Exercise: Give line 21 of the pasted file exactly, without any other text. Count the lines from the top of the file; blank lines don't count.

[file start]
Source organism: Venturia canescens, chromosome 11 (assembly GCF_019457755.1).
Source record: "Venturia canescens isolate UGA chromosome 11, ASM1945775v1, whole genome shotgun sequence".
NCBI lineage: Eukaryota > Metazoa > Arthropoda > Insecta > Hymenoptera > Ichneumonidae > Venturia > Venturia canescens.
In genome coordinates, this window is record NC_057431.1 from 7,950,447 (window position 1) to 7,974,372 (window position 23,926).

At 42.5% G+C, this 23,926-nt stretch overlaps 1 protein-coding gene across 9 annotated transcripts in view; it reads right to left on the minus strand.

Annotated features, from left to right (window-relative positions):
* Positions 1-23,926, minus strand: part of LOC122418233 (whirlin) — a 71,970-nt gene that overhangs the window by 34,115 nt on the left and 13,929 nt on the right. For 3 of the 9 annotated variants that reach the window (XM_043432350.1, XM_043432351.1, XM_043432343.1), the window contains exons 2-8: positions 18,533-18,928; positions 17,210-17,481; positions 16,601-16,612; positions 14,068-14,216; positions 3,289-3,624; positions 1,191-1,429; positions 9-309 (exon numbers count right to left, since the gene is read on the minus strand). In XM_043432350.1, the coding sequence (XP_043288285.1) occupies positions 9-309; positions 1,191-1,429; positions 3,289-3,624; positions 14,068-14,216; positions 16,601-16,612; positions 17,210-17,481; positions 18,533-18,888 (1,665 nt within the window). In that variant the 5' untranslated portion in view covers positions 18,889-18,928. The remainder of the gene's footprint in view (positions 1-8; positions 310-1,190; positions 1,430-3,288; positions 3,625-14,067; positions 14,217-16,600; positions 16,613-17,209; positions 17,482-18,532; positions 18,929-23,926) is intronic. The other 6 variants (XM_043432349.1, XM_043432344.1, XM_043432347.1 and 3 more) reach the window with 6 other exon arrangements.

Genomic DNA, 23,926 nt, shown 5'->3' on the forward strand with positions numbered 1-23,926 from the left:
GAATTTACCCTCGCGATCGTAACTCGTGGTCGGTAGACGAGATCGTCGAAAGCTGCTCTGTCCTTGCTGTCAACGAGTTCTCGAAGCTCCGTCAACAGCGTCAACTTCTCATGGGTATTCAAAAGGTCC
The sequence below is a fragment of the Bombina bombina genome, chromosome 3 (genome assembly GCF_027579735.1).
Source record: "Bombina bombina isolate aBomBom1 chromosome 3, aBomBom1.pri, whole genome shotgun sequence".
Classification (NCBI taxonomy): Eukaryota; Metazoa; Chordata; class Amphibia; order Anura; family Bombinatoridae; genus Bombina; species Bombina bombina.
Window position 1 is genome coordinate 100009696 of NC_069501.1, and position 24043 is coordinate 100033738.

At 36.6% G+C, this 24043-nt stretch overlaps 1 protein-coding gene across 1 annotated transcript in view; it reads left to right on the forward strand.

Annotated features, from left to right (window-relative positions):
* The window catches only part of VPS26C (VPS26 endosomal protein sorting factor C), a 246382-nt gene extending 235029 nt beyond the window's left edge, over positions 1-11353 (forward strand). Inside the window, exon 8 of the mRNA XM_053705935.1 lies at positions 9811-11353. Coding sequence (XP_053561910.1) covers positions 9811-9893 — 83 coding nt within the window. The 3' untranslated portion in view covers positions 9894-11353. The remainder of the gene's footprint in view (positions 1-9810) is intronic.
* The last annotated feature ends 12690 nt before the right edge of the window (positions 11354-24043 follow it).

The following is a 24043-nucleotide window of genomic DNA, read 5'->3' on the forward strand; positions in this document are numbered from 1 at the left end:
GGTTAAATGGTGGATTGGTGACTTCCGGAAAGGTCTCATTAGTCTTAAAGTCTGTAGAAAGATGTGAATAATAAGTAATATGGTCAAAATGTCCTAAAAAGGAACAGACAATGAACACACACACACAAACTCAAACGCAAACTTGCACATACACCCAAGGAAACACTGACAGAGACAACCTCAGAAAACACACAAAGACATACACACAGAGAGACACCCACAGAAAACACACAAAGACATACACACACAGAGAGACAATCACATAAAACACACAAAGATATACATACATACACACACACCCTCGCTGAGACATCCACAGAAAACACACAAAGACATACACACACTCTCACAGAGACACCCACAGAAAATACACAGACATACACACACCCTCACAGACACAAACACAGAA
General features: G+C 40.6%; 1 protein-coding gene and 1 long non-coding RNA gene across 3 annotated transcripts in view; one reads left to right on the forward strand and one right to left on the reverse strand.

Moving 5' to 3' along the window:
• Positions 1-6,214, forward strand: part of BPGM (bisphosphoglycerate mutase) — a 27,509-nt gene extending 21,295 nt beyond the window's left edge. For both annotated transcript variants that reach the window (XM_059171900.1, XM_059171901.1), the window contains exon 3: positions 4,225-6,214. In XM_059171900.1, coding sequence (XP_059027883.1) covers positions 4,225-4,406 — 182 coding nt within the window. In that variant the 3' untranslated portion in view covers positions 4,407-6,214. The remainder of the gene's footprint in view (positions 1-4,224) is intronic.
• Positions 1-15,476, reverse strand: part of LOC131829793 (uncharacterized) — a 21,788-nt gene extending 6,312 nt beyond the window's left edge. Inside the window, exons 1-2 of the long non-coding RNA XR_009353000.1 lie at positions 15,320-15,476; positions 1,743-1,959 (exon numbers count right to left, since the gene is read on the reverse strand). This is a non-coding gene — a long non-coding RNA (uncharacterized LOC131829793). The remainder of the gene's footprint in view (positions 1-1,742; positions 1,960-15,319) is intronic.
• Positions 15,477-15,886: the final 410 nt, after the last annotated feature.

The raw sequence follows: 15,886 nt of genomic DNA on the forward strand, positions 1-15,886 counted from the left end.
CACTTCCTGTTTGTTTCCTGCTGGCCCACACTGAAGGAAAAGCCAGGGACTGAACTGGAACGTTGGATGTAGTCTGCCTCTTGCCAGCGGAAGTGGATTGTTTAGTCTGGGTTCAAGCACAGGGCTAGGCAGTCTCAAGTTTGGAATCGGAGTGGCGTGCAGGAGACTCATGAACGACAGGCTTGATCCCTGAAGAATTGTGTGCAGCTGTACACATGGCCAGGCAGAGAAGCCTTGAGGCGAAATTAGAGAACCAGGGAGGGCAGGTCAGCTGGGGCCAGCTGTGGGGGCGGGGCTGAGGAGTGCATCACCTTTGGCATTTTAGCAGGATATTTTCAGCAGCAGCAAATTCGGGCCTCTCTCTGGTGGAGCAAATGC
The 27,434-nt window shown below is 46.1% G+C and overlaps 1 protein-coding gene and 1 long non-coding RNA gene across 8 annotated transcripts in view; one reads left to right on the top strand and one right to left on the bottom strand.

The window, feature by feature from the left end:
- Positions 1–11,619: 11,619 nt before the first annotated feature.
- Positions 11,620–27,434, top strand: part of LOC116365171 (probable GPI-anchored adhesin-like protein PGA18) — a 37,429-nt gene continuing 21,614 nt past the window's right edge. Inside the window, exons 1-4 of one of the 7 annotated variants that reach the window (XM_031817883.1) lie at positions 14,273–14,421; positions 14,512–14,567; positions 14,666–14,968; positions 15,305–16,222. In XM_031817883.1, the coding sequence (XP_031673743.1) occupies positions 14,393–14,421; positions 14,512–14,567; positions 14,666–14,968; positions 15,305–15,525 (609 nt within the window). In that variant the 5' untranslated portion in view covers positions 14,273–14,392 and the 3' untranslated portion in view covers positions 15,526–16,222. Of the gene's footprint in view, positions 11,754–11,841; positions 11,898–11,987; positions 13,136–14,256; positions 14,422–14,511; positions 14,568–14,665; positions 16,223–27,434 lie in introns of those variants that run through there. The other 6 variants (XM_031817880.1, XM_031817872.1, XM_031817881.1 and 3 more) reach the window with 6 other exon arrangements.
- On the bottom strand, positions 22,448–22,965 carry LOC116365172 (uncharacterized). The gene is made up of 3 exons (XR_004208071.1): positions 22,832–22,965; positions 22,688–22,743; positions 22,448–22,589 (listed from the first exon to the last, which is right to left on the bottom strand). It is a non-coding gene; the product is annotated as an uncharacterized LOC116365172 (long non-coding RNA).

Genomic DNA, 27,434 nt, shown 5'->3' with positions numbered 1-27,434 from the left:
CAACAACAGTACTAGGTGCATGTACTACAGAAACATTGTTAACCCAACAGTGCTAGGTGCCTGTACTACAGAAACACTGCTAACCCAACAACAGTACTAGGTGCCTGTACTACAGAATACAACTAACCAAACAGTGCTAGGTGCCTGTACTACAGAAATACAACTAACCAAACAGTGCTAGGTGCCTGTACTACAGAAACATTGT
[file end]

Moving 5' to 3' along the window: